April 17 (Bloomberg) -- GlaxoSmithKline Plc and Theravance Inc.’s Breo Ellipta should be approved to treat a lung disorder that is the third-leading cause of death in the U.S., advisers to the Food and Drug Administration said.
The companies provided substantial evidence the dry powder inhaler can treat airflow obstruction long-term and reduce exacerbations of chronic obstructive pulmonary disease, a panel of FDA advisers voted today in Silver Spring, Maryland. The agency is expected to decide whether to approve Breo by May 12.
Chronic obstructive pulmonary disease, often caused by cigarette smoking, is an umbrella term for emphysema and chronic bronchitis. Breo would compete with similar twice-daily products Advair, from Glaxo, and Symbicort, from AstraZeneca Plc.
“Looking at the risk/benefit analysis of this, benefit won,” James Tracy, a panel member who is an assistant clinical professor of internal medicine at Creighton University School of Medicine in Omaha, Nebraska, said during the hearing.
The drug may generate $1.3 billion in sales for London-based Glaxo in 2018, the average of five analysts’ estimates compiled by Bloomberg. South San Francisco, California-based Theravance would receive royalties of 15 percent on the first $3 billion of sales and 5 percent on any sales higher, the company’s chief executive officer, Rick Winningham, said in an interview last month.
Glaxo is Theravance’s largest shareholder, owning 27 percent of the company’s shares, according to data compiled by Bloomberg. Theravance shares were halted today for the advisory panel meeting. Glaxo rose less than 1 percent to 1,607 pence at the close of London trading.
Breo is a combination of the compound vilanterol and a corticosteroid. Breo and similar combinations carry side effects, including pneumonia and increased risk of fractures, FDA staff said in a report April 15. FDA staff questioned whether the benefit of Breo, which it called evidence of “less than robust” against vilanterol alone to relax the airways, outweighed the side effects.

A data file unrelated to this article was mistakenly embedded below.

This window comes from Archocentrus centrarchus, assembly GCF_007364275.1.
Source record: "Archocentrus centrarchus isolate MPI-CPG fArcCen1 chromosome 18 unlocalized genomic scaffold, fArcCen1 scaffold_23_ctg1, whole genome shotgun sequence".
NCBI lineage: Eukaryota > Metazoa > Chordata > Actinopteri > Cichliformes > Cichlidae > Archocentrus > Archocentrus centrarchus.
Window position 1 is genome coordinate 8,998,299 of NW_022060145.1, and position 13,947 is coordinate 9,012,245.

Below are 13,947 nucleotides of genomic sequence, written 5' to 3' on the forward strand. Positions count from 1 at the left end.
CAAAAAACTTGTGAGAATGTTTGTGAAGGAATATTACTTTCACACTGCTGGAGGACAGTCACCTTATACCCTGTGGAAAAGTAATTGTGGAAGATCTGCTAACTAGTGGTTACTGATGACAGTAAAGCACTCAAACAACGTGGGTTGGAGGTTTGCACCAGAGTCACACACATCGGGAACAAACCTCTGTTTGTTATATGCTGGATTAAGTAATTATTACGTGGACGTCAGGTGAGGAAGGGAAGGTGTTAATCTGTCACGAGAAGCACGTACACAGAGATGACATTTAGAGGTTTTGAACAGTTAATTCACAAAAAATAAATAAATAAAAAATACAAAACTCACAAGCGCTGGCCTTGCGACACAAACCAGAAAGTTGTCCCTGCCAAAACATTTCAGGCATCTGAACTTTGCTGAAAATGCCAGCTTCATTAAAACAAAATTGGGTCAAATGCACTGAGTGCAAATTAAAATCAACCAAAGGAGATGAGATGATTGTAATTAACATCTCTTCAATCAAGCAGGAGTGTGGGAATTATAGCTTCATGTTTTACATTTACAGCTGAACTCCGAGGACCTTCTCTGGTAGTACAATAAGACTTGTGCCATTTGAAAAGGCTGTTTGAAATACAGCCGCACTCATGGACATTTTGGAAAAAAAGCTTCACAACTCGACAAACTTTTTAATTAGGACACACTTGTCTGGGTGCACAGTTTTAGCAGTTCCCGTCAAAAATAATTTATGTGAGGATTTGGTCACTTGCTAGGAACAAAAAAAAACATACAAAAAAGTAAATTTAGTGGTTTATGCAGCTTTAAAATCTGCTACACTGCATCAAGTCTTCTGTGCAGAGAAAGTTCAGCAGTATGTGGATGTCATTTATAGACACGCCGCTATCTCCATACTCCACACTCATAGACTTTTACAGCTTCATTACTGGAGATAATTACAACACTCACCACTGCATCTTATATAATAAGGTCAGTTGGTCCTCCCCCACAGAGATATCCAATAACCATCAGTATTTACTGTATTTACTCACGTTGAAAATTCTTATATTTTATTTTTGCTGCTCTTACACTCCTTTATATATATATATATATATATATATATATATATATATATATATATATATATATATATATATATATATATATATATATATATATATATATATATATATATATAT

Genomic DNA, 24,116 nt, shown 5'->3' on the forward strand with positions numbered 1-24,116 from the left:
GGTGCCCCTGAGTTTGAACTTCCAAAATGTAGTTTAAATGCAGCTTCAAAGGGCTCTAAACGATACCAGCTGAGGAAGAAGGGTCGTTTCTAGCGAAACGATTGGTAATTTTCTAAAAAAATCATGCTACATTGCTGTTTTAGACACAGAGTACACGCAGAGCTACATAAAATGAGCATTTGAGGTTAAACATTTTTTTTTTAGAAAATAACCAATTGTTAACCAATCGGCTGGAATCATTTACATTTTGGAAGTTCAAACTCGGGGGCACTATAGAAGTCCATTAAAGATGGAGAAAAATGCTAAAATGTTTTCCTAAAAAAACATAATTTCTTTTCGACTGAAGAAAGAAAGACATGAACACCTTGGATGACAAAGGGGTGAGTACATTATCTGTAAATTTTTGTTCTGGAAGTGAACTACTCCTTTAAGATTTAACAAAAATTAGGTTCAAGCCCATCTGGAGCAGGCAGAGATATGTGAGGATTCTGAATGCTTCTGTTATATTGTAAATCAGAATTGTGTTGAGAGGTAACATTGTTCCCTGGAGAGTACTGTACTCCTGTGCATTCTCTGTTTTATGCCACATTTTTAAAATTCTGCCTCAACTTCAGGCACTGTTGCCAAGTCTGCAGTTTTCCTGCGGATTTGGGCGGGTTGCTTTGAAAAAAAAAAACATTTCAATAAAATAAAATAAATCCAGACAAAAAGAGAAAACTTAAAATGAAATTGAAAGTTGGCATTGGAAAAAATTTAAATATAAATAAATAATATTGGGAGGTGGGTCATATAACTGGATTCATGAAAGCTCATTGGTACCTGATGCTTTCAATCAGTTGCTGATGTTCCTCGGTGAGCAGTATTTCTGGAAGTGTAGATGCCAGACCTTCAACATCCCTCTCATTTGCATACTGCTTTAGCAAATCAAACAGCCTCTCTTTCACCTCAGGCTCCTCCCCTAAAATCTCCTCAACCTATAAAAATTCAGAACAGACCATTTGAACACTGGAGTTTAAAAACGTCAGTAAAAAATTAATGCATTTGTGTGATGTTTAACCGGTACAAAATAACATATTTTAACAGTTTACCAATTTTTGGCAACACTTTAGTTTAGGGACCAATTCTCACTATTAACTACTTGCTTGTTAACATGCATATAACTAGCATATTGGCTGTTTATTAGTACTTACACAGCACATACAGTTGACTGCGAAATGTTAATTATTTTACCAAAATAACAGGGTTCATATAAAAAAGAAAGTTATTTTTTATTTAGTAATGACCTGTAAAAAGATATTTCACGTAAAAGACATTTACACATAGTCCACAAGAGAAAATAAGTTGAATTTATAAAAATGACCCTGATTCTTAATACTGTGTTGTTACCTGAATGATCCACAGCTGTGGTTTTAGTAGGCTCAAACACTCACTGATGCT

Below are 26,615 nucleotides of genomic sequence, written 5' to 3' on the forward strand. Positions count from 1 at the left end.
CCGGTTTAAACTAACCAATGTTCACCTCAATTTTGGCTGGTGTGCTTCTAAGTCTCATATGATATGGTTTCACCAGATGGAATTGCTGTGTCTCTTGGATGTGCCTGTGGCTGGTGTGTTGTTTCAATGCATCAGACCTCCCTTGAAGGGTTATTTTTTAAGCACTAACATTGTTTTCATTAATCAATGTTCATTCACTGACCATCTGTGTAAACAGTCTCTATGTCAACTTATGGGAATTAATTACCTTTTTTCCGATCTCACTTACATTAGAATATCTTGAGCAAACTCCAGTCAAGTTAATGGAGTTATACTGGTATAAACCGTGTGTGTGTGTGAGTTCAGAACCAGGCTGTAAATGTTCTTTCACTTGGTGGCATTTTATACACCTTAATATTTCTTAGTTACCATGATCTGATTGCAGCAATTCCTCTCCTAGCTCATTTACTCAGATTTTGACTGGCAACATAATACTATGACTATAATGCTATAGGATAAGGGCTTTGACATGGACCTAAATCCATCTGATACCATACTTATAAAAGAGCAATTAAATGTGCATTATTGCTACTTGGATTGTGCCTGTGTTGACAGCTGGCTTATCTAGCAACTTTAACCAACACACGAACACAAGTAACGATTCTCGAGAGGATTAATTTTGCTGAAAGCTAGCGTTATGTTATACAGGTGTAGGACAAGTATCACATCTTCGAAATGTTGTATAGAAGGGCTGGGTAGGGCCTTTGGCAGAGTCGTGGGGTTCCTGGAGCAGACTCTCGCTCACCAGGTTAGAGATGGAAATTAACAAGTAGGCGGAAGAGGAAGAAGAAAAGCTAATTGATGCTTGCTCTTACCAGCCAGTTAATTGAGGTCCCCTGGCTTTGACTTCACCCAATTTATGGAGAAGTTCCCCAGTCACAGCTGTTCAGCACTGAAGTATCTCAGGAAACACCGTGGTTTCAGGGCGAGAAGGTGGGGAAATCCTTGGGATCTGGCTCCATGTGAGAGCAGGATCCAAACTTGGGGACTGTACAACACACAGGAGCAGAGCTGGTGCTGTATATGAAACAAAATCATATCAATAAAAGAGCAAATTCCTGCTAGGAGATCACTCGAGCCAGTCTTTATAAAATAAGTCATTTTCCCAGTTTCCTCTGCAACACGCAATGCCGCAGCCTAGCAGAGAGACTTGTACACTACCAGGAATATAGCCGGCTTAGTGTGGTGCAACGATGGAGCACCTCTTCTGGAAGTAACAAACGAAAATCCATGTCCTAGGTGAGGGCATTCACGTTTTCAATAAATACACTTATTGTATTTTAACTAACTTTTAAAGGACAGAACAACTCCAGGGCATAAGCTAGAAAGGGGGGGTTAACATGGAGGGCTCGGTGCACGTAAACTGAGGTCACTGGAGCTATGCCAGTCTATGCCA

Panel members said patients with severe cases of chronic obstructive pulmonary disease who would use the drug would benefit despite the risks.
The panel voted 9-4 Breo should be approved to treat airflow obstruction associated with chronic obstructive pulmonary disease and to reduce exacerbations of the disorder. Advisers also voted 10-3 that Glaxo and Theravance demonstrated the safety of the drug.
A once-daily formulation has better compliance than drugs that must be used more often, Winningham said. Breo would be the first drug to market produced by a Glaxo and Theravance partnership formed more than 10 years ago, he said.
Glaxo should complete this year a study on Breo’s use in asthma that may enable the companies to file an application for review with the FDA for that indication, Winningham said. The companies also are working on another treatment for chronic obstructive pulmonary disease, called Anoro. That once-daily medicine combines vilanterol with another ingredient to improve lung function.
The FDA is expected to decide whether to approve Anoro in December. The drug would compete with Pfizer Inc.’s and Boehringer Ingelheim’s Spiriva.
Theravance generated $136 million in revenue last year while sales are projected to almost triple to $372 million in 2016, according to the average of six analysts’ estimates.
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